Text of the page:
READINGS 

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INAF 6209 E-GOVERNMENT & DIGITAL DIPLOMACY 

CLASS #1: Introduction and overview

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CLASS #2: Tools of the trade

O’Reilly, T. (2010). “Government as a platform” (Chapter 2, pp. 11-39) Open Government, O’Reilly Media.

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** Habermas, J. (1962/1989). The structural transformation of the public sphere (Chapter 2, “Social structures of the public sphere, pp. 27-56. Chapter 3, “Political functions of the public sphere,” pp. 57-88). Cambridge: MIT Press.

 

Observatory of Public Sector Innovation (OPSI): Embracing Innovation in Government – Global Trends 2019

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CLASS #3: Changed information-sharing culture

** Dizard, Jr., W. (2001). Digital diplomacy: US foreign policy in the information age (Chapter 1, “Foreign policy in the information age,” pp.17). Washington, DC: Center for Strategic and International Studies.

Postmes, T., Spears, R., & Lea, M. (1998). Breaching or building social boundaries? SIDE-effects of computer-mediated communication. Communication research, 25(6), 689-715.

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Wichowski (2017). "Hack the bureaucracy: a user's guide to getting things done in government (with or without tech)." 

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CLASS #4: Openness & the challenges of “need to know” vs “need to share”

Noveck, B. (2010) “The single point of failure.” (Chapter 4, pp.49-69) Open Government, O’Reilly Media

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Wichowski, A. (2015). “‘Secrecy is for losers’: why diplomats should embrace openness to protect national security” In M. Holmes & C. Bjola (Eds.) Digital Diplomacy, Theory & Practice. London: Routledge.  

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Fenster, M. (2011-2012). “Disclosure's Effects: WikiLeaks and Transparency,” 97 Iowa L. Rev. 753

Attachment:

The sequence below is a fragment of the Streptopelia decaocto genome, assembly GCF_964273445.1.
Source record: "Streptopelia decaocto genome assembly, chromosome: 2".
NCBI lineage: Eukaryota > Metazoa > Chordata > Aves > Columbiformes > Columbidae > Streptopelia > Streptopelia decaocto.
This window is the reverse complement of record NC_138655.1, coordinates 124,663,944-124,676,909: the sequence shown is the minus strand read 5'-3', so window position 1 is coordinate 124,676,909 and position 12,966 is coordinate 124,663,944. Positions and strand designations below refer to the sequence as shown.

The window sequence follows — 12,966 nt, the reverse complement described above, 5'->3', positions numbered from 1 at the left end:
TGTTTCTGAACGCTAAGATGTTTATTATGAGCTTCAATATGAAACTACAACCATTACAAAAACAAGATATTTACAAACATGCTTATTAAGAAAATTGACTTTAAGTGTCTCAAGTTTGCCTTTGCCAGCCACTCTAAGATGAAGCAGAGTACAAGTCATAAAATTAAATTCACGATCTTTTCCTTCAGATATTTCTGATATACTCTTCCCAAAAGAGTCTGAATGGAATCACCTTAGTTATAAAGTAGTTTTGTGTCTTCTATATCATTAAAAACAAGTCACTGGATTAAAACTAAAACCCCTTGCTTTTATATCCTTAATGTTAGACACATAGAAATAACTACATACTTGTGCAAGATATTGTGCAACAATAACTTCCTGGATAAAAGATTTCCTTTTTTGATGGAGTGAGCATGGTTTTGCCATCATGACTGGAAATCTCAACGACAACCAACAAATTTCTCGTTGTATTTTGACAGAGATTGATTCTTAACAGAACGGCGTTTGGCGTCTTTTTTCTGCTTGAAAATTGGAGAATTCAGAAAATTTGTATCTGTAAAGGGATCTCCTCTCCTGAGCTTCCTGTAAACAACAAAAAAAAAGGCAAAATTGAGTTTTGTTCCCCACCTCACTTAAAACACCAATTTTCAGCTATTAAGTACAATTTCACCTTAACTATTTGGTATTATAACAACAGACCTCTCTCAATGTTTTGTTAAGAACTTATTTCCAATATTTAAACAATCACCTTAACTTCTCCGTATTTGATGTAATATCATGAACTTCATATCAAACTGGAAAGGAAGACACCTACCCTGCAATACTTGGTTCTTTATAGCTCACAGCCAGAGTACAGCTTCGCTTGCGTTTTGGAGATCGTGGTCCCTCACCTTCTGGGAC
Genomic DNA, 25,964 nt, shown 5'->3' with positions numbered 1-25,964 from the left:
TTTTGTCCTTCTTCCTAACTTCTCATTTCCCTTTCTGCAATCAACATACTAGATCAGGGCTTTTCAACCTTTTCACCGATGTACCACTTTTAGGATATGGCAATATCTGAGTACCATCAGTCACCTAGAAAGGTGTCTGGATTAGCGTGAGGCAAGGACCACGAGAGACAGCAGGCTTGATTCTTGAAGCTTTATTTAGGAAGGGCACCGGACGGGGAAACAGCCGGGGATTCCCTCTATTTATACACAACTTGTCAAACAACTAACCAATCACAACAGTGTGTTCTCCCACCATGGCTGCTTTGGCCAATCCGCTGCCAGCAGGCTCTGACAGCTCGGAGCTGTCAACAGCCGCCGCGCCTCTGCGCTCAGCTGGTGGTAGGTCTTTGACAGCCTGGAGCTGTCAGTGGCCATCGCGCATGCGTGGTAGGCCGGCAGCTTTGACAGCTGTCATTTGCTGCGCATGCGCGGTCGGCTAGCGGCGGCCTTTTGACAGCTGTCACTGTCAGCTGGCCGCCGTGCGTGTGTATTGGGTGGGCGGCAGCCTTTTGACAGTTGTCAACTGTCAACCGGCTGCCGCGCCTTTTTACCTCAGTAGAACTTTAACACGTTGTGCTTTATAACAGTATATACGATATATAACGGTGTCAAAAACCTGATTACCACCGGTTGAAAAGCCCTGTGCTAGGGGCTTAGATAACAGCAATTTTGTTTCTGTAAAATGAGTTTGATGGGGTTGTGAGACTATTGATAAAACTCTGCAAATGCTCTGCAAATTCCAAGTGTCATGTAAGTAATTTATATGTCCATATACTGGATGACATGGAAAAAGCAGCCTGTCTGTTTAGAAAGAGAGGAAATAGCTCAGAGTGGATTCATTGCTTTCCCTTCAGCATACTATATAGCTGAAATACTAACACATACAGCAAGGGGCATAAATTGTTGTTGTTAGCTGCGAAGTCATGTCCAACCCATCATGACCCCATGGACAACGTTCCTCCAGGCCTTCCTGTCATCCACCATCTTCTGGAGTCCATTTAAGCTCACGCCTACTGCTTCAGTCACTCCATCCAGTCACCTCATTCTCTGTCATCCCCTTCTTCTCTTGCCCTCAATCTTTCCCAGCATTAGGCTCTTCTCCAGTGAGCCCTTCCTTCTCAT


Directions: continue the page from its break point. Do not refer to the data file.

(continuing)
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CLASS #5: Digitizing diplomatic communications

Dizard, Jr., W. (2001). Digital diplomacy: US foreign policy in the information age (Chapter 2, “The origins of digital diplomacy,” pp19-26; Chapter 6, “Restructuring diplomatic communications,” pp.100-111). Washington, DC: Center for Strategic and International Studies.

 

US Department of State, (2011). 21st century statecraft.

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Shirky, C. (2011). The political power of social media. Foreign Affairs, January/February (2011),

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Gladwell, M. (2011) From Innovation to Revolution: Do Social Media Make Protests Possible?, Foreign Affairs 

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Gates, B. (1996). Content is king.

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CLASS #6: Twitter in the Age of Trump

Fletcher, T. (2016). Naked Diplomacy: Power and Statecraft in the Digital Age (Ch5, 6)

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Wichowski, A. “Social diplomacy, or how diplomats learned to stop worrying and love the tweet.” Foreign Affairs

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Olubukola S. Adesina (2016), “Foreign policy in an era of digital diplomacy” Cogent Social Sciences

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CLASS #7: Open government & citizens’ “rights”

Universal Declaration of Human Rights

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Weinstein, J. & Goldstein, (2012) “The benefits of a big tent: opening up government in developing countries.” UCLA Law Review, 60 UCLA L. Rev. Disc. 38

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Yu, H. & Robinson, D. (2012) “The new ambiguity of ‘open government” UCLA Law Review, 59 UCLA L. REV. DISC. 178

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CLASS #8: Talking points Q&A

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CLASS #9: Evidence-based governance, accountability, transparency and big data

** Sunstein, C (2013). Simpler: The Future of Government. Simon & Schuster, New York.  (Chapter 2-3)

Human Rights Initiative (nd), “The Right to Information - Ghana's Journey”

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(2011) World Bank, Accountability through public opinion: from inertia to public action, Ch7 “Necessary conditions for increasing accountability,”

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CLASS #10: City, state, country, kings: options per tier

Dawes, S., Cresswell, A., & Pardo, T. (2009). From “need to know” to “need to share”: Tangled problems, information boundaries, and the building of public sector knowledge networks. Public Administration Review, 69(3), 392-402.

Putnam, J. (2016). “The tech geeks burden,” TechCrunch.
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Navarria, G. (2014). “Can democracy survive the rise of of tools democratic, autocratic surveillance technology?” Democratic Theory, Volume 1, 02.25.16 governments use of Number 2, pgs. 78-84

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CLASS #11: Guest speakers

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